Fussy Eating: How can you get your child to eat and try new foods? 

fussy eaters, picky eaters, how to get child to try new foods, how to get child to eat vegetables

Fussy eating in children can be a real source of frustration and worry for parents.

The sight of a plate full of untouched food can be disheartening, and the constant battle to get your child to eat a balanced meal can be exhausting.

However, understanding why children are fussy eaters and implementing strategies to encourage them to try new foods can make mealtime a more pleasant experience for everyone involved.

How can you help a fussy eater try new foods?

One of the fundamental principles in dealing with fussy eating is recognising the importance of exposure to a variety of foods.

Children are naturally cautious about trying new foods, especially those with unfamiliar textures, colours, or flavours. However, repeated exposure can help them become more comfortable with these foods over time.

This means offering a wide range of foods regularly, even if your child initially rejects them.

Research has shown that it can take up to 30 exposures for some children to accept a new food, so patience is key.

It might be that you offer new foods alongside a food you know they are happy to eat. That way you can be safe in the knowledge that there is something they will eat.

Eating together as a family can also have a positive impact on a child’s eating habits.

When children see their parents and siblings enjoying a variety of foods, they are more likely to mimic this behaviour.

Additionally, family meals provide an opportunity for children to learn about different foods and develop healthy eating habits.

Make mealtimes enjoyable by engaging in conversation and creating a relaxed atmosphere free from pressure.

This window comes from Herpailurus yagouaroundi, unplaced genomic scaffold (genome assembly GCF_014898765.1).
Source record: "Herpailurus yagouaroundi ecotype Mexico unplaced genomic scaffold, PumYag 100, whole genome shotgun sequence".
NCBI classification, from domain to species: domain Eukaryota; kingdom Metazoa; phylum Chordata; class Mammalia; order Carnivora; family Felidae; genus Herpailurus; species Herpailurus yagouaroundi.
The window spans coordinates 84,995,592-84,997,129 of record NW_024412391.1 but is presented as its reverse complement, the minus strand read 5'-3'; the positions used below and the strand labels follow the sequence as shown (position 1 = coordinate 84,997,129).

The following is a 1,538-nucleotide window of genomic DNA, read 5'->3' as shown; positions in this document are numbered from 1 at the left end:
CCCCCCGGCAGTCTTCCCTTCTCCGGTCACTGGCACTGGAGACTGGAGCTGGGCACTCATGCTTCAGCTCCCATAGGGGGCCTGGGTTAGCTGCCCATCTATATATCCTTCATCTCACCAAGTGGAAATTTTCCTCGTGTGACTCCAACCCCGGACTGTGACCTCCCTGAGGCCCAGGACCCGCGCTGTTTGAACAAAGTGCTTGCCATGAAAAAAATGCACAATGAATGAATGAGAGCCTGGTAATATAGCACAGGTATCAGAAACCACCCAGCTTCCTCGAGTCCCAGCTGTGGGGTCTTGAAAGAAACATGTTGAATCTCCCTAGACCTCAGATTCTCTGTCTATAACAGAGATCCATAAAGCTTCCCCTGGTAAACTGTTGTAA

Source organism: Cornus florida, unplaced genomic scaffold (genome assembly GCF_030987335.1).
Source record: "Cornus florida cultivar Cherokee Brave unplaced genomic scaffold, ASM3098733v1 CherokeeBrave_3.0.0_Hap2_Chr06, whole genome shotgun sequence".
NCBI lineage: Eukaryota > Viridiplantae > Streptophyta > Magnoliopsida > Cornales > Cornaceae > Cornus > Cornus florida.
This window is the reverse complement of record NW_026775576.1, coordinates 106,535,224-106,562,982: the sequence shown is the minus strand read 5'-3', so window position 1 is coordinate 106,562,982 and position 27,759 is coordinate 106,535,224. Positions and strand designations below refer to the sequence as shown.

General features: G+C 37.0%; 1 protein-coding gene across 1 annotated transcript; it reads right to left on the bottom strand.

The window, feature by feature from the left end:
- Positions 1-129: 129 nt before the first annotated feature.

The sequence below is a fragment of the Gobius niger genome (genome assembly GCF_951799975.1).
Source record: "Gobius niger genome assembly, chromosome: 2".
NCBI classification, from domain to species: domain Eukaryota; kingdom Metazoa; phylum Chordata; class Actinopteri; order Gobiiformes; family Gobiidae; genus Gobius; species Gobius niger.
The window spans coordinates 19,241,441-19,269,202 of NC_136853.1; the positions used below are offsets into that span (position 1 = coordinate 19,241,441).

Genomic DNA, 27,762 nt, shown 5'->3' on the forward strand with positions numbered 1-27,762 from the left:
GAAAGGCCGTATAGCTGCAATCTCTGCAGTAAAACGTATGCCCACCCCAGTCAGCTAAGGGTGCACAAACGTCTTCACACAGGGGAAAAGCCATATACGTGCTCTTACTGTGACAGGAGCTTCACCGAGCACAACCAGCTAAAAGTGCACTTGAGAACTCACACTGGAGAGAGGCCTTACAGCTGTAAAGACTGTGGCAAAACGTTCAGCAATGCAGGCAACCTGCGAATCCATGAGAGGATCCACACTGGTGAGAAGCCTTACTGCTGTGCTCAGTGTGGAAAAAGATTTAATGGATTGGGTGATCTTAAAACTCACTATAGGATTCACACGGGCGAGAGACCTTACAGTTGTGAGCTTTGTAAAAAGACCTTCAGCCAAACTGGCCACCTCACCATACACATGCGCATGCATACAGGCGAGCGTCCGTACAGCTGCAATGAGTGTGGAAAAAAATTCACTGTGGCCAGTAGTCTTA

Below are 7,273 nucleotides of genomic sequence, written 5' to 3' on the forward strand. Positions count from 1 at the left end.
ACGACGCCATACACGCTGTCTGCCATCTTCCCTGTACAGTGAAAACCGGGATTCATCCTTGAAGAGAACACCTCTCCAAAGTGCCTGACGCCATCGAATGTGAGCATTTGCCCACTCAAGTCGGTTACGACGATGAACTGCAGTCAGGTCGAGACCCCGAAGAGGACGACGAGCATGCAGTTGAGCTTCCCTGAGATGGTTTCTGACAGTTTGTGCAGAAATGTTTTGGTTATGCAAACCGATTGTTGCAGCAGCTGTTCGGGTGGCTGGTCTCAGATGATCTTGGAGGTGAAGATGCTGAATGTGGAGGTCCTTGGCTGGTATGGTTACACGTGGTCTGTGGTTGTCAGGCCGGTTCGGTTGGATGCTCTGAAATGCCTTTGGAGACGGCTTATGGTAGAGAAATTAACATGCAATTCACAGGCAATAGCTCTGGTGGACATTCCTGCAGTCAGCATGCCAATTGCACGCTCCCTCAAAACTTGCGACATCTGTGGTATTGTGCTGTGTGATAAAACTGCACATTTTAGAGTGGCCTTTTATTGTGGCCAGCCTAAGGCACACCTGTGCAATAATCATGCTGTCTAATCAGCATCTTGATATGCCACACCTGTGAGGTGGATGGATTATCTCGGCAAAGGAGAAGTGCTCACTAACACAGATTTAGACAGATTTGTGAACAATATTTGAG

Another effective strategy is to involve children in the food preparation process.

Allowing them to participate in activities such as washing, peeling, and chopping vegetables can increase their interest in trying new foods.

Encourage them to explore different ingredients and textures, even if it means getting a little messy.

Remember, the goal is not necessarily for them to eat the food they are preparing but rather to become more comfortable with it.

Playing with food can also be a useful tactic in overcoming fussy eating. Allowing children to touch, smell, and explore different foods without the expectation of eating them can help desensitise them to unfamiliar textures and flavours.

Get creative with food by arranging it into fun shapes or encouraging imaginative play with food items.

The key is to make the experience enjoyable and stress-free.

In addition to these strategies, it’s essential to be patient and persistent when dealing with fussy eating (even if it can feel frustrating at times!).

Avoid power struggles or using food as a reward or punishment, as this can create negative associations with mealtimes. Instead, focus on creating a positive eating environment and celebrating small victories along the way.

Remember that every child is unique, and what works for one may not work for another.

Be open to trying different approaches and be flexible in your approach to mealtimes. Above all, trust that your child will eventually develop healthy eating habits with time and encouragement.

Picky eating in children is a common challenge that many parents face. If you would like support with your child’s fussy eating check out our paediatric dietitian led fussy eating course. The course is full of strategies and tips to help you support your child to try, and enjoy, new foods (even vegetables!).

Guide to Fussy Eating:

fussy eating course

In this easy-to-follow course, Paediatric Dietitian Emma Shafqat, shares practicable tips and techniques to help you understand your child’s fussy eating and help them eat and enjoy a wider variety of foods.